The Phoenicia Fire Company
recently held its special training sessions for young people to
learn means for water rescue in the local area. Over the years,
they've proved helpful at rescue work along the Esopus during
our busy tubing season that should be startiong soon...
Voters Turn Out In Olive & Hurley To Turn Down Proposals
& Make Changes
By Violet Snow
& Paul Smart
A $42,720,937 Onteora School budget
went down in a solid defeat throughout all districts Tuesday
night, with a final tally of 2,026 voters against versus 1,190
On the same evening, veteran board member Meg Carey was defeated
in a three-way race for two open school board seats. Parent
David Patterson of Hurley was the top vote-getter, pulling a
total 1,918 votes district-wide versus 1,550 for Tom Rosato,
who retains his seat, and 1,408 for Carey.
In other election matters Tuesday, a $133,500 proposition to
purchase new school buses was defeated 1,887 to 1,253. A proposal
regarding student representatives to the board passed 1,942
The board will now meet again on June 7, at the Phoenicia School,
to decide it's next actions. There are three basic options:
To resubmit the current budget just defeated, to submit a second
budget proposal, or to turn to a contingency budget that cuts
In discussion over the last month, an alternative budget that
would raise expenses by only 4.3 percent, versus the 6 percent
hike represented by the now-defeated budget, was proposed as
a Plan Two should what happened happen.
Whatever is decided will go up to voters again on June 22, unless
the board decides to stick with a contingency budget.
Coalition Of Watershed Towns Sides With Gitter, Threatening
New York City
By Paul Smart
Just as the various forces determined to mitigate, if not
just halt, the proposed Belleayre Resort Project were preparing
for what promises to be at least a month of issues conference
dates starting next Tuesday, May 25, project developer Dean
Gitter bounced back from what looked like a fatal blow from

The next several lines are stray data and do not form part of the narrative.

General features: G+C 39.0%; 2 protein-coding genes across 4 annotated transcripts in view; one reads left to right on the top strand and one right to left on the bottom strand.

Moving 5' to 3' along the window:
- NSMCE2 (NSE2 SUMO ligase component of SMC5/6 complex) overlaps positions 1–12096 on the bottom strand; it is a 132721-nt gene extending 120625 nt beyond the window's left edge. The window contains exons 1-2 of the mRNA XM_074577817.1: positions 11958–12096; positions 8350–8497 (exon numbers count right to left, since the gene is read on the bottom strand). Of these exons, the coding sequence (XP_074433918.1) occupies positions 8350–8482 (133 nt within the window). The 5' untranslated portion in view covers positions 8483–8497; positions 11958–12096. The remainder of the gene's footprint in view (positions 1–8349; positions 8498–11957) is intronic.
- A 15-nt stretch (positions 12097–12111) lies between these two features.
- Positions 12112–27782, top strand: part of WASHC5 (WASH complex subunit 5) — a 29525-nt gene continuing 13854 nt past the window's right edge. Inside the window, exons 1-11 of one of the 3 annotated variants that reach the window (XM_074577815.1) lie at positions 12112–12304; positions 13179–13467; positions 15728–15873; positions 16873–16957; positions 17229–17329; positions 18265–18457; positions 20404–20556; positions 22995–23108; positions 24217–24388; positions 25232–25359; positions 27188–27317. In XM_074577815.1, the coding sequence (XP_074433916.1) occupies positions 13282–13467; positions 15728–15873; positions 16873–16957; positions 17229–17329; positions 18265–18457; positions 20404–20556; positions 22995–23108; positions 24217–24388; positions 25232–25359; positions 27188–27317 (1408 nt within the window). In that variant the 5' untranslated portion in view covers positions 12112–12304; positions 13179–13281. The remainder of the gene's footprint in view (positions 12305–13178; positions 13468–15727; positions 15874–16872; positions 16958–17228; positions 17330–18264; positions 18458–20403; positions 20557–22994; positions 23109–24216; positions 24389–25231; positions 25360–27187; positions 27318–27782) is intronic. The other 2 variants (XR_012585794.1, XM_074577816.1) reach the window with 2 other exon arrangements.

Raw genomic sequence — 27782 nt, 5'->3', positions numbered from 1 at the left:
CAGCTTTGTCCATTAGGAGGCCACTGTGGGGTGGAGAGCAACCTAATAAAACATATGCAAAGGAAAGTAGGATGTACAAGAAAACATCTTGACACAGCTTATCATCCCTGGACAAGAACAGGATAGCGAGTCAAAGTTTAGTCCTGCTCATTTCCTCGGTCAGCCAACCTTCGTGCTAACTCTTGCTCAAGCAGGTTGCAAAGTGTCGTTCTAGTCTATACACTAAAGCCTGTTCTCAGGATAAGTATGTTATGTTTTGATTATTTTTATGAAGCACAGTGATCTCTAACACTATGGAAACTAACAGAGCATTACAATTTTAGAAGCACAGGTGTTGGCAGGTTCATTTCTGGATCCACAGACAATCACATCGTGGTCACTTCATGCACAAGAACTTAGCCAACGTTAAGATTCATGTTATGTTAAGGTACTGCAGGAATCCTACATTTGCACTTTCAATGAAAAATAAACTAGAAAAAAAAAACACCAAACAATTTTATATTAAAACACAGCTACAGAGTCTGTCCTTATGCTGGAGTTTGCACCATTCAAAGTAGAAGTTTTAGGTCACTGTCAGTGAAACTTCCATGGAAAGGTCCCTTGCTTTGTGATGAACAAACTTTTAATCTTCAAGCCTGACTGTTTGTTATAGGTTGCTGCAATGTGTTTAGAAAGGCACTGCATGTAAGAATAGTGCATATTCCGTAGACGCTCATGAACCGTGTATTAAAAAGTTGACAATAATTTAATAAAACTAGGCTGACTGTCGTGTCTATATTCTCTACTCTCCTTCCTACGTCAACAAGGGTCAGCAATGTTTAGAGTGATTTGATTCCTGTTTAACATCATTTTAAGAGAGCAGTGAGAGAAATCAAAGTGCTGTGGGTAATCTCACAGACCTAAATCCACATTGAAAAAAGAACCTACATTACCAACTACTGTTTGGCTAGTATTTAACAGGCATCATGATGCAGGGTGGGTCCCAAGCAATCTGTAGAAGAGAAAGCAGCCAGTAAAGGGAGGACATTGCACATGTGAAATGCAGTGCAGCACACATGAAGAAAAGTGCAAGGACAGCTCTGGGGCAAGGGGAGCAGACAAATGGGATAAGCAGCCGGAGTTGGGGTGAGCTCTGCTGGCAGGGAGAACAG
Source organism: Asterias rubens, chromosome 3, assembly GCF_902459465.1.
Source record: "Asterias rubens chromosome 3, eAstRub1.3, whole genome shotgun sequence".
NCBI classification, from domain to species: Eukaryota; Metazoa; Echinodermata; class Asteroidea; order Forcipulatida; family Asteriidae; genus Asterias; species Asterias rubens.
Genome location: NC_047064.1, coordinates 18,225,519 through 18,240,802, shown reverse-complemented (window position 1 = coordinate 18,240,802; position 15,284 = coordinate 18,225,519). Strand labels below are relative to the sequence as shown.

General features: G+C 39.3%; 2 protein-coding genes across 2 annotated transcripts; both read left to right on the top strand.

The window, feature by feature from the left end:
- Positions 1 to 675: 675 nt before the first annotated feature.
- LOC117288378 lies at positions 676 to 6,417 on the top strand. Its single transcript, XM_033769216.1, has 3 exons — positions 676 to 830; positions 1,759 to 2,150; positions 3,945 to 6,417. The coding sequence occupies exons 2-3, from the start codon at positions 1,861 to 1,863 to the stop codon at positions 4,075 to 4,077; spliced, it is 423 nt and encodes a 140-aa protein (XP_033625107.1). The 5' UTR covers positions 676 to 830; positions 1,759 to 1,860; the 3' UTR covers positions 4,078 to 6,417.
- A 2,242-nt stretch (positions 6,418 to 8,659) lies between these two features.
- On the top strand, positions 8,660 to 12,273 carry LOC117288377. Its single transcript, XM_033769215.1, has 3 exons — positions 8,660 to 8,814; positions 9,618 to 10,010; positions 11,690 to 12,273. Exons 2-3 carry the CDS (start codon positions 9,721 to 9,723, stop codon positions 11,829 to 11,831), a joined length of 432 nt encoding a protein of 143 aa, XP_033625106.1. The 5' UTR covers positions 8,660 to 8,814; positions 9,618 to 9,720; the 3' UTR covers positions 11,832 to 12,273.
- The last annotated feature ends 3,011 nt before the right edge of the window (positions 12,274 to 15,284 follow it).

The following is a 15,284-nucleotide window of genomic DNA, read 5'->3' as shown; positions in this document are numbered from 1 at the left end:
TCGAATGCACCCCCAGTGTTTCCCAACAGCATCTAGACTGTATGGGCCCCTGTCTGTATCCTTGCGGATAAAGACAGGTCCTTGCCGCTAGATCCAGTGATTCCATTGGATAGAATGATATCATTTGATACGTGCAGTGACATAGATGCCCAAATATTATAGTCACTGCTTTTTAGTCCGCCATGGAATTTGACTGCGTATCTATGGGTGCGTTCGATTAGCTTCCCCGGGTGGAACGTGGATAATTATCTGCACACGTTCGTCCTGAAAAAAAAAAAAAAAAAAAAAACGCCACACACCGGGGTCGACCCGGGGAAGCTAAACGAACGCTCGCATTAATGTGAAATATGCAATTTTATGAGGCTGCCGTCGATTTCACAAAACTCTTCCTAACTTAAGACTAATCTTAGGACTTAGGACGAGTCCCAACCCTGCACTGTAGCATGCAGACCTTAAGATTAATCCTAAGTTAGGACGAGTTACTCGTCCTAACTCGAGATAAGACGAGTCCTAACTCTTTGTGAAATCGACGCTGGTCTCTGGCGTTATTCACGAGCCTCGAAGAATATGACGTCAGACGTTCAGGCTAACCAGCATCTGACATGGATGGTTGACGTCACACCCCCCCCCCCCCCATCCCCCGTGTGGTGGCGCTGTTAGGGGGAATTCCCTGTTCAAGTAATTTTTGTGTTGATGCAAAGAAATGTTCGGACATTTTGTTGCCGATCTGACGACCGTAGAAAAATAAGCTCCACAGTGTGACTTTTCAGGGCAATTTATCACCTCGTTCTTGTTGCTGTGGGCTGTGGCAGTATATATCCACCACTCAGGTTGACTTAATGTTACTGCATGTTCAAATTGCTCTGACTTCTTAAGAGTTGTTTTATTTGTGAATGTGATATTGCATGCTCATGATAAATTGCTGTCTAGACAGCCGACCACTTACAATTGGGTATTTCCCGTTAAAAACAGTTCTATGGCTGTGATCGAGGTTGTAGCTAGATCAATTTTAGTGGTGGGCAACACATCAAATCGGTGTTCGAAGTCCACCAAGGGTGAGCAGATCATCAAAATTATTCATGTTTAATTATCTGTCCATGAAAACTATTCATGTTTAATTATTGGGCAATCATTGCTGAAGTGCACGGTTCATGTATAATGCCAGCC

New York City to bring his own form of the cavalry' in the
form of the same Coalition of Watershed Towns that fought
New York City over watershed regulations eight years ago.
Joe Raiola Makes
In all the pictures I'd seen of Joe Raiola, he appeared to be
at least seven feet tall with a thick beard and a look in his
eyes that was a little scary. That's why I was shocked when
I met him at his home outside of Woodstock and found that he
was roughly five-foot-four, wearing comfortable clothing, and
talking with a lisp. Talk about way off the mark. That made
me nervous. Here I was about to do an interview with the senior
editor of MAD magazine and all the information I had read about
him was quickly leaving my mind. But Joe Raiola put me
at ease as soon as he started talking. And talking.
It's a surprise that a city boy like Raiola
would be happy living in the country, even if it's only for
a few days a week. But for Joe Raiola, "this life is enough---
it's rich enough, difficult enough, challenging enough, terrible
enough, and wonderful enough," he says with a laugh. He
realizes that he doesn't need other people to make him happy,
only a few simple things. And living near the mountains with
his wife, Lisa, has made him very happy, indeed. Living in the
city has its advantages, but living within the 'Gunks has allowed
Raiola to explore the area and the love he feels for the range.
"They are amazing for little guys," he says with a
smile, referring to the 1800 foot peaks.